In my early classes I was as graceful as a hippo: I didn’t feel graceful and I’m sure I didn’t look it. One of the first things my first yoga teacher explained to me in my very first class was what vinyasa meant — placing in a special way, deliberately, thoughtfully, with intent. And as with every aspect of yoga my understanding of what this might mean, how I might apply it, and why it matters is developing.
Coincidentally I was looking last night at some video clips of my home practice from maybe a year ago. Oh, oh, oh! It wasn’t pretty. Or rather it wasn’t obviously pretty. But if I put my ego and my inner critic aside, there was a certain beauty in it, as I think there is in any body moving with strength and purpose. I found I was filled with tenderness watching similar clips of Hubby practicing and he’ll be the first to admit that his long limbs and stiff back present some challenge to his ideas of gracefulness. So here was a lesson in loving myself and considering my practice in the same terms as I do his: why shouldn’t I have an appreciation of, and pride in, how I manage the challenges my own body offers? Clumsy though it often is, I am simply moving my body the best way I can. I continue to learn what ‘the best way’ means.
I took a class with a different teacher this last weekend, and it was interesting to observe a female body for a change. A different sort of grace and strength, an overall composition that I can identify with more closely perhaps. Or was is just the novelty of a different teacher? Whatever, it certainly drew my attention, and I’ve been wondering recently about the visual grace of yoga, how that relates to one’s mental landscape (reflecting it or redefining it?), and why this deliberate movement is important.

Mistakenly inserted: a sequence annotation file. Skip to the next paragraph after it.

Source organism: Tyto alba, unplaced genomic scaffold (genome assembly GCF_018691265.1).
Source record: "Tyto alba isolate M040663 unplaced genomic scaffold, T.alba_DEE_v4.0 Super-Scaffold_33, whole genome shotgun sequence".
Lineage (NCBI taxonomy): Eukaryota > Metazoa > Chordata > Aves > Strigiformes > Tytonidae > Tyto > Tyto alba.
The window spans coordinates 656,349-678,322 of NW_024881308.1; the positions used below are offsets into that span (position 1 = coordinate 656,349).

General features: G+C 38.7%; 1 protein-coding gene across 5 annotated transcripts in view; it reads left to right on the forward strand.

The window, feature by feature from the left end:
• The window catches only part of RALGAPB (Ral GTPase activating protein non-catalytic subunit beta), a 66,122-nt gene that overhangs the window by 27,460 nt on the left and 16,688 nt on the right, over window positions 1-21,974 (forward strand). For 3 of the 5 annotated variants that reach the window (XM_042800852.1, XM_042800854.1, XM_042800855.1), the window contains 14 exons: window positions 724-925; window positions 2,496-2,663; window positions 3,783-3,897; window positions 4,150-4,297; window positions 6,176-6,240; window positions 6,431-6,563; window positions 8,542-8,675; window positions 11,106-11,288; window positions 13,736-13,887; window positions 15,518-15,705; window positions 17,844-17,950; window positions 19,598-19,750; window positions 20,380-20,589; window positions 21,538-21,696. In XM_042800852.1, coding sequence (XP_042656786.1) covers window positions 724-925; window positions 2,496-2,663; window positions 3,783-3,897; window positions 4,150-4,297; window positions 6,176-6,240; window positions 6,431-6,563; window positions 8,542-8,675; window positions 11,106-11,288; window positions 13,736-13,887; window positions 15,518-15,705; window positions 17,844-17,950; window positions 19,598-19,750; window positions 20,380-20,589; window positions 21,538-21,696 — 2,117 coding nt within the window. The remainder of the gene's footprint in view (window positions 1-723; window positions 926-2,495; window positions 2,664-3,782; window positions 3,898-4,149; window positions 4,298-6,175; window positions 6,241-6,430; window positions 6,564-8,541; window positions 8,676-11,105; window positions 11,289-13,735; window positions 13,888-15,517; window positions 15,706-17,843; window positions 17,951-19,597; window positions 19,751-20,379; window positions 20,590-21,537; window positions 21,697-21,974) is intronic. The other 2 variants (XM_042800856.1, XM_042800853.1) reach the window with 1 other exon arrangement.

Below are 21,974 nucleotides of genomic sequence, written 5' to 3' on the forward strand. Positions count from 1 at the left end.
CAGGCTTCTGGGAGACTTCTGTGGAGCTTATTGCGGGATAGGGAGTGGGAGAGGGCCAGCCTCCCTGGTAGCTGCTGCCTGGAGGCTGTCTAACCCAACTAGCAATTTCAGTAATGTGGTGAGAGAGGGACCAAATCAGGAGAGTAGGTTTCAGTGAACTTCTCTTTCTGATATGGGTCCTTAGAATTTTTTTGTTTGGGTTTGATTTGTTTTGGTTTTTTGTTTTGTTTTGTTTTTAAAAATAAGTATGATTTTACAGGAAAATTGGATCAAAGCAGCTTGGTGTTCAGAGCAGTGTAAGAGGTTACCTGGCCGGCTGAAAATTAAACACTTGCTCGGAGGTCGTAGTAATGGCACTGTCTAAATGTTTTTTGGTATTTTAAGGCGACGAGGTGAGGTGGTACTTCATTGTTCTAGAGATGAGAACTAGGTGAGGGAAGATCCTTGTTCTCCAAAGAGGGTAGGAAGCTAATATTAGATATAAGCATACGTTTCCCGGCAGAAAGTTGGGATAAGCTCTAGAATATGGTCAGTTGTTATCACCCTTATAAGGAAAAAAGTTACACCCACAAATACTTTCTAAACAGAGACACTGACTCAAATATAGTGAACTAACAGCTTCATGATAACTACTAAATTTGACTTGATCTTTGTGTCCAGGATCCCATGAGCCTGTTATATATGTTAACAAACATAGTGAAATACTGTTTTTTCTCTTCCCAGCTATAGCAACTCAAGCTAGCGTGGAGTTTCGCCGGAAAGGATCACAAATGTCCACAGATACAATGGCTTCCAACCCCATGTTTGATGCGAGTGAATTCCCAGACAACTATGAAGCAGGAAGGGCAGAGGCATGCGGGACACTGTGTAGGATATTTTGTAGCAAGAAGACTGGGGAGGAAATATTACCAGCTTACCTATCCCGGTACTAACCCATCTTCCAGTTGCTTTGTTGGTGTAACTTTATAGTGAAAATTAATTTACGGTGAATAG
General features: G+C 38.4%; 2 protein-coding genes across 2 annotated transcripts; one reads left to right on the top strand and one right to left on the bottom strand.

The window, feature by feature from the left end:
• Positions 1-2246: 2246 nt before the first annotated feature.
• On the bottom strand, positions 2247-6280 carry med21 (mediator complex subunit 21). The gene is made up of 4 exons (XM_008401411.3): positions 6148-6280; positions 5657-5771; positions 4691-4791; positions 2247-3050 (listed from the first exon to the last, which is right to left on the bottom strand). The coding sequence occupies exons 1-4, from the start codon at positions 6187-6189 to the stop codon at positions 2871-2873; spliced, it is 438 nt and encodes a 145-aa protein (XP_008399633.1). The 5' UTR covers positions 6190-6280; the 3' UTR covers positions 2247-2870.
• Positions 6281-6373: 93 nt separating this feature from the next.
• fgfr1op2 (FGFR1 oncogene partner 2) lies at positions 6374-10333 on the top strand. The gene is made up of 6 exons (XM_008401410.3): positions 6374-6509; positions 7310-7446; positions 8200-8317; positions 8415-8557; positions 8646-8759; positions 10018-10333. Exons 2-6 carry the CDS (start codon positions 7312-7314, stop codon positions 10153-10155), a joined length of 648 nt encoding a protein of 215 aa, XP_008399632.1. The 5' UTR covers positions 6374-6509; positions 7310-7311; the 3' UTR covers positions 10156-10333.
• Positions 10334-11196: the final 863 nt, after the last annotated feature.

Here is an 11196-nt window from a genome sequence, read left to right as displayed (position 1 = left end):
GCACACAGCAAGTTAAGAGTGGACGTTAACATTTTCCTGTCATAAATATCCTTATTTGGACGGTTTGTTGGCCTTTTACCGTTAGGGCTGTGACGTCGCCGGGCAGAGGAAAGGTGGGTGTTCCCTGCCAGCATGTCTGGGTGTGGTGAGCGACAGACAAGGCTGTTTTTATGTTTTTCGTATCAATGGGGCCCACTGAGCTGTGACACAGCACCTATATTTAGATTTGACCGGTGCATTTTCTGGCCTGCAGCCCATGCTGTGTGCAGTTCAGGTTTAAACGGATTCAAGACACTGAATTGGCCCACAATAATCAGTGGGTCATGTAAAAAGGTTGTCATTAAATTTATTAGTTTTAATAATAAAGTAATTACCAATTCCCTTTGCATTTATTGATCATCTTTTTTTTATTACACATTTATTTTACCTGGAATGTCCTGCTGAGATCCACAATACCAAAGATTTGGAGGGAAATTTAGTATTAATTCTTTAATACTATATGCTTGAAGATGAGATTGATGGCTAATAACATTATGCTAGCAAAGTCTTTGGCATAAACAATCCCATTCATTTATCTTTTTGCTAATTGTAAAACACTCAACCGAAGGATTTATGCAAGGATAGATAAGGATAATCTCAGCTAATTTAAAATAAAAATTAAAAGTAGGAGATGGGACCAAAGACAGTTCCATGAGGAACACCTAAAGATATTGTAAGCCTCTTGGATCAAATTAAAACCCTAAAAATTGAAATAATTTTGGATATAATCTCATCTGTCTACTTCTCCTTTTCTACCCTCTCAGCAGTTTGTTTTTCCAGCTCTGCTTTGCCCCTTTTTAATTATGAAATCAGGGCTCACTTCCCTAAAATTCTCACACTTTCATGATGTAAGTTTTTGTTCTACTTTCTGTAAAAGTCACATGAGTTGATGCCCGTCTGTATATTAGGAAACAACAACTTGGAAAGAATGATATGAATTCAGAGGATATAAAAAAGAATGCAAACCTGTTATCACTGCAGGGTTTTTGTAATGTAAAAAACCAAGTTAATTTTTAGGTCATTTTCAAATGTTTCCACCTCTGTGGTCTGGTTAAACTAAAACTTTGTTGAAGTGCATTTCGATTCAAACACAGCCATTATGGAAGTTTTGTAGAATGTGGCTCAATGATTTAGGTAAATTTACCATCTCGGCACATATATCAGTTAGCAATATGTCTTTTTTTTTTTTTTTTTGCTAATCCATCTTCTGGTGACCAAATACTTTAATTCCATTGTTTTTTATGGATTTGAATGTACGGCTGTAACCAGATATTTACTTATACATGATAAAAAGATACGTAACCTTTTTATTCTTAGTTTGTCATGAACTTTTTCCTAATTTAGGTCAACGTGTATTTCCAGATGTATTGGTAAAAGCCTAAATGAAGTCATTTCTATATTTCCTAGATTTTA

Yes it looks nice. And yes healthy alignment is important. And beyond that? It sure feels different to me when I place more attention on grace and ease and less on effort. Back in the gloomy early part of this year when I was doing more physio than asana, I tried to offer some graceful intentionality to my exercises to imbue them with some different quality than mere rehabilitation. The linking of breath and movement isn’t merely helpful for gaining extra length and flexibility in a pose, it unites an asana with our oxygenating life-force, it turns a stretch into a celebration of mobility and balance, and it draws our fluctuating thoughts into a smoother rhythm.
If it is through this intentionality we might aim to calm our citta vritti-s, I wonder also if through conscious gracefulness of movement we can offer our practice up to something beyond ourselves? Once again I find myself reflecting on my first teacher’s classes: at the end of practice our hands in anjali mudra being invited to ‘offer up our beautiful practice’. To what, I still don’t know, but I feel that there’s a power in this intention that goes far beyond my early dreams of a visually appealing (and silent-footed) practice.
And somehow the consciousness and attentiveness I cultivate in my yoga practice allows me a more deliberate choreography in the chaos of real life. This week the boundaries between personal and professional have been blurred by a colleague in sore need of some personal support, and I’ve found myself very aware of trying to navigate a potential minefield with tact and grace, conscious of the need to treat lightly around fragile feelings, and to provide strong but sensitive support.
This also is my yoga.
And I am grateful for the time on my mat that has weirdly, unexpectedly prepared me for this kind of challenge. And for the space it gives me to renew myself. The clumsy hippo of two years ago could not have known this gift.